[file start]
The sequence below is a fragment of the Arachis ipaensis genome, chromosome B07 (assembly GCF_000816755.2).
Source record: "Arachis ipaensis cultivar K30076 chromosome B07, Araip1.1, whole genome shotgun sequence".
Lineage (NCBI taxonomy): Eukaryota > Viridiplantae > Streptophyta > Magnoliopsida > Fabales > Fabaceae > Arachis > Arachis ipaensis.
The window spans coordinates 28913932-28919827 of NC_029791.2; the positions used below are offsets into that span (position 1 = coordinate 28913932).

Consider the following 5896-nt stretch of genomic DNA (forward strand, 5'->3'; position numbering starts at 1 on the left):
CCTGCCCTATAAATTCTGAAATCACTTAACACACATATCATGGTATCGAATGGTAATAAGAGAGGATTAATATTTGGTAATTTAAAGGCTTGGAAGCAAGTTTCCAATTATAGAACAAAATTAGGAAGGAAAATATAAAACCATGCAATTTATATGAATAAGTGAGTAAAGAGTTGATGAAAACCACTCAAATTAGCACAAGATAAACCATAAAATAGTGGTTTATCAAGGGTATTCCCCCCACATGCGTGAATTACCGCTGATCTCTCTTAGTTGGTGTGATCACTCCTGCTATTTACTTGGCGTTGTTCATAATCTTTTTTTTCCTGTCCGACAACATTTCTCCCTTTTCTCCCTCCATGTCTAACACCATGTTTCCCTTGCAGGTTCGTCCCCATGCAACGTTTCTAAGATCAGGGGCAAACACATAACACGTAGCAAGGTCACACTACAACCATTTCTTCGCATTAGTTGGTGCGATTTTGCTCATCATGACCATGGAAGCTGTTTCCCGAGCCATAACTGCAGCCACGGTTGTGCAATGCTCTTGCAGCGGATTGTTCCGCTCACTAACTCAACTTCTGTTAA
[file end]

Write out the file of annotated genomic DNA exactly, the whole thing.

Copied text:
The sequence below is a fragment of the Arachis ipaensis genome, chromosome B07 (assembly GCF_000816755.2).
Source record: "Arachis ipaensis cultivar K30076 chromosome B07, Araip1.1, whole genome shotgun sequence".
Lineage (NCBI taxonomy): Eukaryota > Viridiplantae > Streptophyta > Magnoliopsida > Fabales > Fabaceae > Arachis > Arachis ipaensis.
The window spans coordinates 28913932-28919827 of NC_029791.2; the positions used below are offsets into that span (position 1 = coordinate 28913932).

Consider the following 5896-nt stretch of genomic DNA (forward strand, 5'->3'; position numbering starts at 1 on the left):
CCTGCCCTATAAATTCTGAAATCACTTAACACACATATCATGGTATCGAATGGTAATAAGAGAGGATTAATATTTGGTAATTTAAAGGCTTGGAAGCAAGTTTCCAATTATAGAACAAAATTAGGAAGGAAAATATAAAACCATGCAATTTATATGAATAAGTGAGTAAAGAGTTGATGAAAACCACTCAAATTAGCACAAGATAAACCATAAAATAGTGGTTTATCAAGGGTATTCCCCCCACATGCGTGAATTACCGCTGATCTCTCTTAGTTGGTGTGATCACTCCTGCTATTTACTTGGCGTTGTTCATAATCTTTTTTTTCCTGTCCGACAACATTTCTCCCTTTTCTCCCTCCATGTCTAACACCATGTTTCCCTTGCAGGTTCGTCCCCATGCAACGTTTCTAAGATCAGGGGCAAACACATAACACGTAGCAAGGTCACACTACAACCATTTCTTCGCATTAGTTGGTGCGATTTTGCTCATCATGACCATGGAAGCTGTTTCCCGAGCCATAACTGCAGCCACGGTTGTGCAATGCTCTTGCAGCGGATTGTTCCGCTCACTAACTCAACTTCTGTTAA